They may say that Punta Arenas is rising, but in some respects it has hardly got to zero yet.

A month or so ago, a low fever carried away the rag-tag and bobtail of the place, but it has now subsided. The local doctor called it Measles, but did not say whether they were a kind peculiar to Chile or no. This gentleman was recently married by proxy at Valparaiso - that is, he married a photo, and when the Oratava arrived with the bride, was so nervous in the boat going off, that he nearly upset it.

I do not like life in the Colony. The camp is infinitely preferable. Of course the bottle fiend haunts one everywhere. Last week a schooner belonging to a Roman Catholic Bishop Fanani, or Fagnano, came to the Harbour on business. The captain supplied - very considerately - a case of cheap German spirits to the men, and next day they were nearly all (two bright examples) roaring ----k. It is possible that when your brother returns from the Colony and hears of the matter, this same captain will not long retain his place - foolish man.

There is capital sport here during the winter. I enjoyed the shooting very much. On one occasion however, I was very nearly drowned - this occurred in the following manner.

One day after a hard frost I went duck-shooting towards the Blue Hills. I crept 'round the outskirts of a baga [sic] to the windward, and tethered my horse to some bushes behind which I hoped to creep up unobserved. Ultimately I got into position and took sight on a swarm of red and blue Teals that were in the centre of a pond where the water, owing to a strong natural spring, is seldom frozen. I fired, and they rose into the air with a whizz and a considerable splash, and I gave them the second barrel as they passed over, with good results.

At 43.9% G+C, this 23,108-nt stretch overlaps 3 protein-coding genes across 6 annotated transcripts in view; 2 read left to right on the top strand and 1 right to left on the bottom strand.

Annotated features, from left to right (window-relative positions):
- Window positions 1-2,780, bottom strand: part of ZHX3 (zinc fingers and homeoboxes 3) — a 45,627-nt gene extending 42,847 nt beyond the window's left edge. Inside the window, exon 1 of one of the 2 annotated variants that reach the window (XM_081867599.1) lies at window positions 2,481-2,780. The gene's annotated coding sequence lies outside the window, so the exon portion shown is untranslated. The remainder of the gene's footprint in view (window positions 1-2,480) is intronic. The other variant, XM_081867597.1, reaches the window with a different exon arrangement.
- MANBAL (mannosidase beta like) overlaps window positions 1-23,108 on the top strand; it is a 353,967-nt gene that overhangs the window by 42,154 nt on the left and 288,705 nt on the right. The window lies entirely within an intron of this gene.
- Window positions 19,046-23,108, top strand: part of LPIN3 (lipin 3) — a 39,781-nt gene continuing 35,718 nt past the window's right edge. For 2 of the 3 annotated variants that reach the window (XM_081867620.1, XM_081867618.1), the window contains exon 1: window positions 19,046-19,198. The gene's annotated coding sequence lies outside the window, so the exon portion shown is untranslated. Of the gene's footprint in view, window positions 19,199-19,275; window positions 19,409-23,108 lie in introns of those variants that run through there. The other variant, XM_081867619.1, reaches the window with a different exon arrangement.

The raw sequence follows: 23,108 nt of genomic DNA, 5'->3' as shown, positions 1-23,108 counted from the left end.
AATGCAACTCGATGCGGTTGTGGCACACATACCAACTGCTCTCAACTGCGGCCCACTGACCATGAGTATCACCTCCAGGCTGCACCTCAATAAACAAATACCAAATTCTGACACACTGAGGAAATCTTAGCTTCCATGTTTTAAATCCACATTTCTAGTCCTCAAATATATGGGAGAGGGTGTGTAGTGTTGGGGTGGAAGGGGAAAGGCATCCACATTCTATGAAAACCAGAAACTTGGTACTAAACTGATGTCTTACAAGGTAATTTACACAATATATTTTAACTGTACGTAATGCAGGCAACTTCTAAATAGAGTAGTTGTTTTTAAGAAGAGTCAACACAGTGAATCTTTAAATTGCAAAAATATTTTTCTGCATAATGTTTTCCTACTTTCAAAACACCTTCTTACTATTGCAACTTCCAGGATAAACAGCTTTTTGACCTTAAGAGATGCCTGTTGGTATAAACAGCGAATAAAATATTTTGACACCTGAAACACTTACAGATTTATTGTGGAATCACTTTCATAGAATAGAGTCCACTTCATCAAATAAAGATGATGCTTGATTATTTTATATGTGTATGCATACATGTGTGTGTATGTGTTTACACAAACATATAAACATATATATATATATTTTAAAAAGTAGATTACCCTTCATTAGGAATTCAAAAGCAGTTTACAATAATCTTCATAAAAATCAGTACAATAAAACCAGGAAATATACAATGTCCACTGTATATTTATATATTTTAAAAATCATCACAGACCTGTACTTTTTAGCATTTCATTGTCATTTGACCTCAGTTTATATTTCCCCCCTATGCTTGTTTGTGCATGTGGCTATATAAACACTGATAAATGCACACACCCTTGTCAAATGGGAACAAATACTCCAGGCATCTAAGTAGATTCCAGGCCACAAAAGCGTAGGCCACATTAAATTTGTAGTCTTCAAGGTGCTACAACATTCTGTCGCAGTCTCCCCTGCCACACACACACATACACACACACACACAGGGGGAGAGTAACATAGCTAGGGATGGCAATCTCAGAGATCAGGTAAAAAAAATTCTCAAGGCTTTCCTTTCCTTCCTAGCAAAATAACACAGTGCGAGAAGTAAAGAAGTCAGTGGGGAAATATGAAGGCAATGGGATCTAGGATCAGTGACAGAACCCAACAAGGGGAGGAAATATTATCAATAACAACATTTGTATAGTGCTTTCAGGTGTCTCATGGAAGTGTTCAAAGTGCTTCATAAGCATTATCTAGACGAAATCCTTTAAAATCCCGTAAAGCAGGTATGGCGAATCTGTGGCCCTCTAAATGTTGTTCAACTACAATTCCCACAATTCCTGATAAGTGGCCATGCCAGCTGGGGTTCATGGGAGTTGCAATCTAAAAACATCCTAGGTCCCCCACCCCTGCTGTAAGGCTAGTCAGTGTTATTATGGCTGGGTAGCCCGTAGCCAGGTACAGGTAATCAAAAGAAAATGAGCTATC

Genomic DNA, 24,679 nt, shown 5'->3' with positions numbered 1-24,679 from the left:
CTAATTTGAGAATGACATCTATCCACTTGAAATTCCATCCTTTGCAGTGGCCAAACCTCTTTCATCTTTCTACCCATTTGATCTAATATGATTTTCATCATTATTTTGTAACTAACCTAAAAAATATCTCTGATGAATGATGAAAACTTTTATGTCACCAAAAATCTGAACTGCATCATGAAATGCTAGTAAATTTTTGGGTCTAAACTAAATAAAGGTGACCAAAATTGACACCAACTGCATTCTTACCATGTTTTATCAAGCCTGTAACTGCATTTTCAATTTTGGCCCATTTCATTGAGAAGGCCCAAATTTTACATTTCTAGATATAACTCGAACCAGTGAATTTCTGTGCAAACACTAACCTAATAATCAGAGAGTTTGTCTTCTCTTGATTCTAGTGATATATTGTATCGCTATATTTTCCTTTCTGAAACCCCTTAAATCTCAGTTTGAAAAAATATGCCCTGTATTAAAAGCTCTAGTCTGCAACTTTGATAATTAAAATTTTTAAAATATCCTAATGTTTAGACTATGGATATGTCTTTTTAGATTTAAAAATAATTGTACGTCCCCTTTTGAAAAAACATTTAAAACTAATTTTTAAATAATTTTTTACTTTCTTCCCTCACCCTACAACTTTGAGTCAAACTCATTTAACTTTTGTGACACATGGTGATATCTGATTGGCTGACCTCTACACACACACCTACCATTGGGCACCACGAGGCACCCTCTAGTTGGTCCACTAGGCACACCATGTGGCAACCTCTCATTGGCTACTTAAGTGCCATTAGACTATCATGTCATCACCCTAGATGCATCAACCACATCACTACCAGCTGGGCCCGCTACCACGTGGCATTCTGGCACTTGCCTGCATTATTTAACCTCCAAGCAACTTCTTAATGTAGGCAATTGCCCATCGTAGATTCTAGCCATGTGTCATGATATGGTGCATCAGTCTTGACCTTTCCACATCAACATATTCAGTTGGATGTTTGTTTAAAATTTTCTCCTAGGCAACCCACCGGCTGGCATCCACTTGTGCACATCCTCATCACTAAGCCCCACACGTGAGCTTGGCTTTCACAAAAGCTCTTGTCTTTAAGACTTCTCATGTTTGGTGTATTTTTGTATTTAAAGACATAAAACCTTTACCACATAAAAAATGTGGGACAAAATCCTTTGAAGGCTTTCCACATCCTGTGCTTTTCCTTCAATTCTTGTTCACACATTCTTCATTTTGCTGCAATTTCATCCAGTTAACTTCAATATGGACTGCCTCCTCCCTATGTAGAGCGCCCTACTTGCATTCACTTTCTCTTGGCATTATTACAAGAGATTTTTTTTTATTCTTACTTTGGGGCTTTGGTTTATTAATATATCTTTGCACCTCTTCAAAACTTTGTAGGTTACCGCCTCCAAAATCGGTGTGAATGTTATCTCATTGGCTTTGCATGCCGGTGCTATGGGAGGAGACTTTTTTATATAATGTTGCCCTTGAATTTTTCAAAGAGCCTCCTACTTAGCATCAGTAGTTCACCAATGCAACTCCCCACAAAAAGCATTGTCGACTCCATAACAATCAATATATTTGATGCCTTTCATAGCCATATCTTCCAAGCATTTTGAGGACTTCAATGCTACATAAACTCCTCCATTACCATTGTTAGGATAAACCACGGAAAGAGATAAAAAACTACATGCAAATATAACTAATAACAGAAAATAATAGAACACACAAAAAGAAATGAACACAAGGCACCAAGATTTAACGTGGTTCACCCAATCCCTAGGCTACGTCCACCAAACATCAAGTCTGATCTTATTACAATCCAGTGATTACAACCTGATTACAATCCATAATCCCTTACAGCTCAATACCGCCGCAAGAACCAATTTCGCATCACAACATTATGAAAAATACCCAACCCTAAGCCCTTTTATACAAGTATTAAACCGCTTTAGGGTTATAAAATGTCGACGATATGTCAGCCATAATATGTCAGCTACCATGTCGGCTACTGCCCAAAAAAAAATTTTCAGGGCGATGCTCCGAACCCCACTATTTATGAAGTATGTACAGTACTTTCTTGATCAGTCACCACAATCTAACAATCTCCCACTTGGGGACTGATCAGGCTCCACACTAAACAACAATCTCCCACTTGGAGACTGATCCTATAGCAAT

In the water were several more. It was a good way from the bank so taking the Bozal [Spanish, muzzle, Ed.] off my horse, I walked on the ice, intending to throw it out and drag them in. It proved to be several yards too short - thinks I "If I go any further, the ice may give 'way" - it was already creaking considerably - and at the moment of thinking, in I went. Four feet of water that nearly took my breath away, and a soft slimy bottom of green fungus that would have let me in yet another four feet. However, after taking the soundings, I got a big piece of ice under my feet, and managed to regain the thick firm ice, on to which, with much slipping, I first got my breast, then my stomach, and finally my legs, and if I did not leave that ice then with as little delay as possible, I have not inherited Christianity. Getting thoroughly soused, however is, during the winter, a feature of Camp life.

I have almost become what is termed in Castellano, "un joven del campo": I can ride well enough bare-back, and might consider myself fairly deft in many things in which I was daft formerly.

Your brother has always treated me with great leniency and has made my life here more enjoyable than it would otherwise have been. I was particularly well pleased that he should have spoken so well concerning me, and I shall strive to deserve his good opinion.

Bevil Molesworth is entering thoroughly into the work with much spirit and resolution. Every half hour or so, he requests me to scratch his back, or examine his clothes for ticks, which, by the way, I dislike as much as himself. Sheep ticks bite like cockroaches, and are as tenacious as leeches, but, luckily, do little execution.

There are many curious species of birds here, which it would take a volume to describe. In summer one may observe a new kind every day. Flamingos, are plentiful, likewise swans, geese, curlew and pelicans [?] - condors too are sometimes met with.

The winds are terrific, and enough to blow a fellow out of his saddle. It makes one's teeth chatter, when prospecting for cattle, one mounts the slope of a hill in the face of a fierce gale.

At the time of writing I am in excellent health. You will no doubt have heard of the physical improvement I have made. This alone I consider an adequate compensation for the slight duties I have performed.

If not too late I will wish you a Happy New Year, and increased good health.

I thank you for conveying Mr Legge's good wishes for my prosperity, which same pleased me very much. Kind regards to Mr Legge.

Yours faithfully,
George E. Harris.

Source: Reynard family papers
Thanks: Robert Lemaire
Page created: 30-XI-2013
Last updated: 2-XII-2013